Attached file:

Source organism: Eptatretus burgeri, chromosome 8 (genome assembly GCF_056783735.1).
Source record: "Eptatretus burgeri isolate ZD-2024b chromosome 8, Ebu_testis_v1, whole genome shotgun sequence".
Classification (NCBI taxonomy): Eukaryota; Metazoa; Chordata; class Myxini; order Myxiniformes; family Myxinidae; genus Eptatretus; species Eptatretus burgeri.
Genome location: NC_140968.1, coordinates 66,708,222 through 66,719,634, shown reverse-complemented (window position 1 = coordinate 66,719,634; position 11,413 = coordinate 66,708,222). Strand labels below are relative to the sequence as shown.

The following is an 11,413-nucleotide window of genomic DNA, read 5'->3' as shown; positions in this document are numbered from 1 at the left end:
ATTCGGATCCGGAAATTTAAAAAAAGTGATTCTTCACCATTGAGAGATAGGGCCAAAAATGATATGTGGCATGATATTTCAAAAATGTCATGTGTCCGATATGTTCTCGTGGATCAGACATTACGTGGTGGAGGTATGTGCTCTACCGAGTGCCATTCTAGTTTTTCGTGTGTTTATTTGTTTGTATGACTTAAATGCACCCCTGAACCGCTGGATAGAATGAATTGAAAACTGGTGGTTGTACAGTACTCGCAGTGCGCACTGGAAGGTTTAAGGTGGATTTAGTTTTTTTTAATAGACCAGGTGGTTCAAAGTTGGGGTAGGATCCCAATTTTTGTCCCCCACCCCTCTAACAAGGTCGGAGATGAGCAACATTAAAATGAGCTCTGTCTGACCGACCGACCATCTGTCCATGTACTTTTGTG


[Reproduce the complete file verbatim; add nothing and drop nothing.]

Source organism: Eptatretus burgeri, chromosome 8 (genome assembly GCF_056783735.1).
Source record: "Eptatretus burgeri isolate ZD-2024b chromosome 8, Ebu_testis_v1, whole genome shotgun sequence".
Classification (NCBI taxonomy): Eukaryota; Metazoa; Chordata; class Myxini; order Myxiniformes; family Myxinidae; genus Eptatretus; species Eptatretus burgeri.
Genome location: NC_140968.1, coordinates 66,708,222 through 66,719,634, shown reverse-complemented (window position 1 = coordinate 66,719,634; position 11,413 = coordinate 66,708,222). Strand labels below are relative to the sequence as shown.

The following is an 11,413-nucleotide window of genomic DNA, read 5'->3' as shown; positions in this document are numbered from 1 at the left end:
ATTCGGATCCGGAAATTTAAAAAAAGTGATTCTTCACCATTGAGAGATAGGGCCAAAAATGATATGTGGCATGATATTTCAAAAATGTCATGTGTCCGATATGTTCTCGTGGATCAGACATTACGTGGTGGAGGTATGTGCTCTACCGAGTGCCATTCTAGTTTTTCGTGTGTTTATTTGTTTGTATGACTTAAATGCACCCCTGAACCGCTGGATAGAATGAATTGAAAACTGGTGGTTGTACAGTACTCGCAGTGCGCACTGGAAGGTTTAAGGTGGATTTAGTTTTTTTTAATAGACCAGGTGGTTCAAAGTTGGGGTAGGATCCCAATTTTTGTCCCCCACCCCTCTAACAAGGTCGGAGATGAGCAACATTAAAATGAGCTCTGTCTGACCGACCGACCATCTGTCCATGTACTTTTGTG